Issues of entrepreneurship

International Journal of Entrepreneurial Behavior & Research

ISSN: 1355-2554

Article publication date: 25 April 2008

Citation

Jones, O. (2008), "Issues of entrepreneurship", International Journal of Entrepreneurial Behavior & Research, Vol. 14 No. 3. https://doi.org/10.1108/ijebr.2008.16014caa.001

Publisher

:

Emerald Group Publishing Limited

Copyright © 2008, Emerald Group Publishing Limited


Issues of entrepreneurship

Article Type: Editorial From: International Journal of Entrepreneurial Behaviour & Research, Volume 14, Issue 3.

In this issue we have three papers which use very different approaches and take very different views on the nature of entrepreneurship. Tang improves our understanding of links between entrepreneurs’ alertness of and the nature of the environment in which they are operating. In contrast to Tang’s quantitative approach, Huovinen and Tihula adopt a case study approach to examine the influences of prior experience on habitual entrepreneurs. Finally, Valliere uses a small sample of Buddhist entrepreneurs to re-examine the role that religion plays in the decision to start a new business.

Tang draws on data from the Panel Study of Entrepreneurial Dynamics (PSED) to examine the effects of environmental munificence on entrepreneurs’ alertness as moderated by self-efficacy; and the effects of this alertness on entrepreneurs’ commitment to their new ventures. The results show a strong relationship between environmental munificence and alertness which is an essentially individualistic entrepreneurial characteristic. This is especially the case when entrepreneurs have high levels of self-efficacy in performing the tasks of new venture creation. Tang highlights the positive effects that alertness has on continuance, behavioural, affective, and overall commitment of entrepreneurs to their new businesses. The study makes an important contribution to existing knowledge about the relationship between environmental munificence, alertness and entrepreneurial self-efficacy. It reveals that the importance of environmental munificence for alertness and the more specific impact of entrepreneurs’ self-efficacy on alertness. As the author posits, entrepreneurs with heightened alertness are more committed to their new ventures - affectively, behaviourally, and physically. So this study confirms the interactive effect between environmental conditions (munificence) and individual characteristics (self-efficacy) on entrepreneurial alertness. These findings have important implications for the theory and practice of developing entrepreneurial firms and should encourage public policy-makers to create an appropriate environment that fosters entrepreneurship

In the context of the habitual entrepreneurship, research has focused on the reasons behind the activity and the meaning of prior entrepreneurial experience. However, little is known about the influence of prior failure experience on current business activities. In their single-case analysis, Huovinen and Tihula present an example of how learning from previous experience impacts on the management of a portfolio of firms. The authors use the case of a unique portfolio entrepreneur to demonstrate that one failure does not necessarily mean definite failure in entrepreneurship. At best, failure can increase entrepreneurial expertise, strengthen self-efficacy and lead to the development of new businesses. This study indicates that the development of entrepreneurial knowledge is influenced by challenges, including success and failure, during the entrepreneur’s career. The case provides an example of how previous failure experience can develop the self-knowledge of an entrepreneur and affect the management and organisation of each of the firms. In clarifying how it is possible to manage several firms the authors highlight the important role of the management teams (MT) that enable effective control and management of the entrepreneur’s portfolio. The authors’ conclude, in addition to the entrepreneurial team, management teams also have a significant role in the context of portfolio management.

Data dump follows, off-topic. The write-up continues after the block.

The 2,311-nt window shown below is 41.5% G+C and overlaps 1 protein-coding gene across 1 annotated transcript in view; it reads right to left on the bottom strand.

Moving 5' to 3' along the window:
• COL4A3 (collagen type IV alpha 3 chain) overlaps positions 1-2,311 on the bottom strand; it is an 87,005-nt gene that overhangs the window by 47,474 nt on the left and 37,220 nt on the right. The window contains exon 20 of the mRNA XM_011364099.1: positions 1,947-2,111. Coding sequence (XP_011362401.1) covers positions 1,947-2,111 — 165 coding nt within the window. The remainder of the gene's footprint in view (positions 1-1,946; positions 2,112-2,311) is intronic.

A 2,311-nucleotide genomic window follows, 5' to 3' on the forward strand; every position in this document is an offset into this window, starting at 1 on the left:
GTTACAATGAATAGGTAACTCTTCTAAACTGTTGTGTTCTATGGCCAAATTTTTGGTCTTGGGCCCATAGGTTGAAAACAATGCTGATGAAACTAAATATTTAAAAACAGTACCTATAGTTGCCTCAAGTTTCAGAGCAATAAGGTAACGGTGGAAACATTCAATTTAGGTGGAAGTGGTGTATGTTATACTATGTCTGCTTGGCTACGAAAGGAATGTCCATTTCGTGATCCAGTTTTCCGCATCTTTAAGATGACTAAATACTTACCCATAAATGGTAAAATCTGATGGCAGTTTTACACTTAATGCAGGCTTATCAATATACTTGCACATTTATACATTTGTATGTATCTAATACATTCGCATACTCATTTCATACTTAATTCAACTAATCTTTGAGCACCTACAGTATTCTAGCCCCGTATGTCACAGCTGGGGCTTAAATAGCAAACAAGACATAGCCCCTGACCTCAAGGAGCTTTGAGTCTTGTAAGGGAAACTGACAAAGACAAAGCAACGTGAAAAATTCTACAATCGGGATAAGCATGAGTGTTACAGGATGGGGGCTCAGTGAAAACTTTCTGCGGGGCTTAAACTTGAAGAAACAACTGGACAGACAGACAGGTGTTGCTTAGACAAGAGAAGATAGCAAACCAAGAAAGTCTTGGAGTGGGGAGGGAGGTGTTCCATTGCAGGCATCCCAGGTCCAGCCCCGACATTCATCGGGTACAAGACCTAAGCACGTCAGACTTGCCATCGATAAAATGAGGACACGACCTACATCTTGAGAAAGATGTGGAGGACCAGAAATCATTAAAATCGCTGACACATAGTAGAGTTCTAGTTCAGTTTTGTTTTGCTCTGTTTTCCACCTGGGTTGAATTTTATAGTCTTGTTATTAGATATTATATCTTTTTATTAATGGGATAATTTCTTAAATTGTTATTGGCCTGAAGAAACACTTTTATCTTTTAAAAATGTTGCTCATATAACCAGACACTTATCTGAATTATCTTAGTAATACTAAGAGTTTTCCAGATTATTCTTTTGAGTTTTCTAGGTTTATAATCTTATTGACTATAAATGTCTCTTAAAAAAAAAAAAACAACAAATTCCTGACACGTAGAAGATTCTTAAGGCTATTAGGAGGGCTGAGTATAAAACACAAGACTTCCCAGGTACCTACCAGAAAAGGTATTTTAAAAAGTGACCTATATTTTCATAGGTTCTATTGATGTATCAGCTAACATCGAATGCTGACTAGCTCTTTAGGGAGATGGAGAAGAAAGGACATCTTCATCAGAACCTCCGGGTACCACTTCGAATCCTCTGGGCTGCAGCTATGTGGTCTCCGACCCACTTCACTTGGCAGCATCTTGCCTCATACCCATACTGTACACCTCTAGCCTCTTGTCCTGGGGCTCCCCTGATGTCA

Recent literature has given a considerable amount of attention to the role played by social norms in the entrepreneurial decision. It is widely accepted that the relationship between religion and entrepreneurship is complex and interdependent and affected by a wide range of factors including personality, ethnicity, network structures and education. The paper by Valliere represents one of the first to examination the specific role played by Buddhist beliefs in entrepreneurship. In his novel interpretive study, he examines the influence of the Buddhist doctrine of “Right Livelihood” on entrepreneurs in Canada and Nepal. Valliere seeks to identify the influence of religion on the creation and operation of new businesses by exploring religious influences upon the recognition and evaluation of business opportunities and on the entrepreneurs who pursue them. Entrepreneurship is not solely a western phenomenon as it occurs in diverse socio-cultural contexts representing an important facet of global entrepreneurial behaviour. Therefore, as the findings suggest, other religious traditions may play significant roles in the entrepreneurial decision and dictate the way entrepreneurs fit within existing social systems. Entrepreneurs take decisions in a much broader social and cultural context than current theoretical, economic or psychological approaches accommodate. The exploratory study has observed the influence of social and religious factors on the entrepreneurial decision. Nevertheless, it has thrown valuable light on the way Buddhist entrepreneurs consider the doctrine of “Right Livelihood” as relevant to their practice of entrepreneurship. Furthermore Valliere has provided an extension to existing research on the general influences of religious beliefs and norms on entrepreneurial decision-making.

Oswald Jones